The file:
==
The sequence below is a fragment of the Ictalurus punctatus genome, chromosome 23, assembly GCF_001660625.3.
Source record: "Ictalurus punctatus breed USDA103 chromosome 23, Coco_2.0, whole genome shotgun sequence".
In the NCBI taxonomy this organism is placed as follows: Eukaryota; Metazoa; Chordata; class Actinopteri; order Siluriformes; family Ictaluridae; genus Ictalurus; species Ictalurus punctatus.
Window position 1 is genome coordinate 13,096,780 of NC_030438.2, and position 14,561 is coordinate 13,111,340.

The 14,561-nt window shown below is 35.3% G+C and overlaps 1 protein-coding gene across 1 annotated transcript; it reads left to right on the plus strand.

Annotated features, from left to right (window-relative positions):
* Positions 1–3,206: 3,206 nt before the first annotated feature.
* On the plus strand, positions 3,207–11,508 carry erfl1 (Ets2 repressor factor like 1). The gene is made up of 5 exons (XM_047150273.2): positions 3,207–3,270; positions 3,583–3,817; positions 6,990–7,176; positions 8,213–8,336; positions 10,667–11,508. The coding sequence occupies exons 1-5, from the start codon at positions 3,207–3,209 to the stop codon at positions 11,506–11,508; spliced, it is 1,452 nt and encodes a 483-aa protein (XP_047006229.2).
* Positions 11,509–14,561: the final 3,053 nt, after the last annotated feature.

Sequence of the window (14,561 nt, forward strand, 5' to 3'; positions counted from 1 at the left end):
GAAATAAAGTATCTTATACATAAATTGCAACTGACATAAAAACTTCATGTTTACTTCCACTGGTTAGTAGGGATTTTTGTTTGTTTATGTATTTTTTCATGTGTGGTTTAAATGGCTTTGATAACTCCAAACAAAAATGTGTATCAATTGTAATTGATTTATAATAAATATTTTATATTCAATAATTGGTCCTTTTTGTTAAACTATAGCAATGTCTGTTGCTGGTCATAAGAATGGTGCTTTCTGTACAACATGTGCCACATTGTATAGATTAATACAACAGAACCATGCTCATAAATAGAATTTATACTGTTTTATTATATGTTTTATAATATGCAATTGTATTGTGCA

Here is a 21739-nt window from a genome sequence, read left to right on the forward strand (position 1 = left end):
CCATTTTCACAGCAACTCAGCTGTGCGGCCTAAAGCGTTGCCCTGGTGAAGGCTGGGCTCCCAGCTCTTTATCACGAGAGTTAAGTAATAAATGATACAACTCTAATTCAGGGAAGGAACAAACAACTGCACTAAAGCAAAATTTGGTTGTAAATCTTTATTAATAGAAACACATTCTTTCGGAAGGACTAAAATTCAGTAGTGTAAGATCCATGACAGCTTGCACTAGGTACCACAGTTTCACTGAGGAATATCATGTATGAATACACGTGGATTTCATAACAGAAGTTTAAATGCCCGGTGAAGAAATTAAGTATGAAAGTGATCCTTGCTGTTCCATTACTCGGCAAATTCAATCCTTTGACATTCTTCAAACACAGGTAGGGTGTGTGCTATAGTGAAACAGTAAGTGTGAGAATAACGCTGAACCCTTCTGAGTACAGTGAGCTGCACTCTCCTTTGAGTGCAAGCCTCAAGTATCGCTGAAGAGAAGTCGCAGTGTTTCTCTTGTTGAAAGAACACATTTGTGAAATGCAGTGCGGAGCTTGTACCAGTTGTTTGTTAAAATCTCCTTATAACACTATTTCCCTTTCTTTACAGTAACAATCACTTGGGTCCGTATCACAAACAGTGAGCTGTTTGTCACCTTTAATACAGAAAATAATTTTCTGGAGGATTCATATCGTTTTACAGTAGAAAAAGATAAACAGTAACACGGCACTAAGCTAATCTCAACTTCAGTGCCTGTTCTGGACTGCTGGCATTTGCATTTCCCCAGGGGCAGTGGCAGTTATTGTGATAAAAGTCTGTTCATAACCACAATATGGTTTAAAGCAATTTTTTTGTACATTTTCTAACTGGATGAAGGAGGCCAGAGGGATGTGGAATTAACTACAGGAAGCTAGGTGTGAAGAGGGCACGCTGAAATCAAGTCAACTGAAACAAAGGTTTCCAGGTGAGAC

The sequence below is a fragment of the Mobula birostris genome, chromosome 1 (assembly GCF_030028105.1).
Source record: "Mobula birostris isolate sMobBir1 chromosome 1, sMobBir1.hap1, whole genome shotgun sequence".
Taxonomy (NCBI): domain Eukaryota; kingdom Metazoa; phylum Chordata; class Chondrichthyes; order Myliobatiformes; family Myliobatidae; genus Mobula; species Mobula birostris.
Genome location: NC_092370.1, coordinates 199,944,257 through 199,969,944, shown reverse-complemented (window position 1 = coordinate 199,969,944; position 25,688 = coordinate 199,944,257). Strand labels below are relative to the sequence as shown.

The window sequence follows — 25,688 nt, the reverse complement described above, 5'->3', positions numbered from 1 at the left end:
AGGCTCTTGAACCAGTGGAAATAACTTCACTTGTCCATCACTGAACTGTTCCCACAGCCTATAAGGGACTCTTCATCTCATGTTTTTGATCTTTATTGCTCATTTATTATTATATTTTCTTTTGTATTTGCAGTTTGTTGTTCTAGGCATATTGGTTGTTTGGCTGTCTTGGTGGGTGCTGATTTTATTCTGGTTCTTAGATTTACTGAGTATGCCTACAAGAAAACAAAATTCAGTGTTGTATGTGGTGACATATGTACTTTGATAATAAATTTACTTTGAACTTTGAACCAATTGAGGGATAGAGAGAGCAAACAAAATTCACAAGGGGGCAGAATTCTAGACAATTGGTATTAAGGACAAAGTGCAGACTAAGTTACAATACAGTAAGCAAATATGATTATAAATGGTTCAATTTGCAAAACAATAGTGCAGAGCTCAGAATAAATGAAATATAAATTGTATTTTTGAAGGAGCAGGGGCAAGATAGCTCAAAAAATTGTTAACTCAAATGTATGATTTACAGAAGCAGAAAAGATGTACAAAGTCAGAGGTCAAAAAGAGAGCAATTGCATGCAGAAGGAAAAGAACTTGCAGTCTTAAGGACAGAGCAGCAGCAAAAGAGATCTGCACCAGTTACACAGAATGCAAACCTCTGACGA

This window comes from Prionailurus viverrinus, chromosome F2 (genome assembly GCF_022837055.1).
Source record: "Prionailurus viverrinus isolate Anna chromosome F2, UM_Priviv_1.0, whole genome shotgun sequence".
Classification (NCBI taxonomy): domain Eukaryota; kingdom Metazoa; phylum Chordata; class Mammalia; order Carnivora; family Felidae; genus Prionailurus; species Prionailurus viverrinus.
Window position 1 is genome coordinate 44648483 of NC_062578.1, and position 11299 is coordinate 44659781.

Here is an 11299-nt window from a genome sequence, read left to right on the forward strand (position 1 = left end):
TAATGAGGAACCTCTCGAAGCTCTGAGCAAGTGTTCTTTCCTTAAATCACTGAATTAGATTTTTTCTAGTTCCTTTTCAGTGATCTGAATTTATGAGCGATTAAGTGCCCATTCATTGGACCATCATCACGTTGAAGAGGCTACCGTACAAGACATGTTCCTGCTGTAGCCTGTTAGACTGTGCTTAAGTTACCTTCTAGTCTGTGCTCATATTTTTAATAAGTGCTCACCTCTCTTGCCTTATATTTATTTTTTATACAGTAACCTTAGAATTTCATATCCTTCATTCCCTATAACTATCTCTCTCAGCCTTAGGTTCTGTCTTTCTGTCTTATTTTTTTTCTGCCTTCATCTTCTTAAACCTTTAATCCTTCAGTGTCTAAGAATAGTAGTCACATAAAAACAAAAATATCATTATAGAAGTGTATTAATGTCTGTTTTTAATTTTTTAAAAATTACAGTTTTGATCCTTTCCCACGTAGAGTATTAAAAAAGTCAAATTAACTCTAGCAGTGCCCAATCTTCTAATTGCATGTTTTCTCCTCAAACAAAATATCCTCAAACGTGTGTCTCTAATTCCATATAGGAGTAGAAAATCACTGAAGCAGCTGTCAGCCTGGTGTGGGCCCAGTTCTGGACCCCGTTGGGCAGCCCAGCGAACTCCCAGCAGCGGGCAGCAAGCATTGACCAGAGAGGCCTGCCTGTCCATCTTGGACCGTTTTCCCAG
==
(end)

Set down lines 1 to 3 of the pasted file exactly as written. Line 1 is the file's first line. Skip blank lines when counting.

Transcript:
The sequence below is a fragment of the Ictalurus punctatus genome, chromosome 23, assembly GCF_001660625.3.
Source record: "Ictalurus punctatus breed USDA103 chromosome 23, Coco_2.0, whole genome shotgun sequence".
In the NCBI taxonomy this organism is placed as follows: Eukaryota; Metazoa; Chordata; class Actinopteri; order Siluriformes; family Ictaluridae; genus Ictalurus; species Ictalurus punctatus.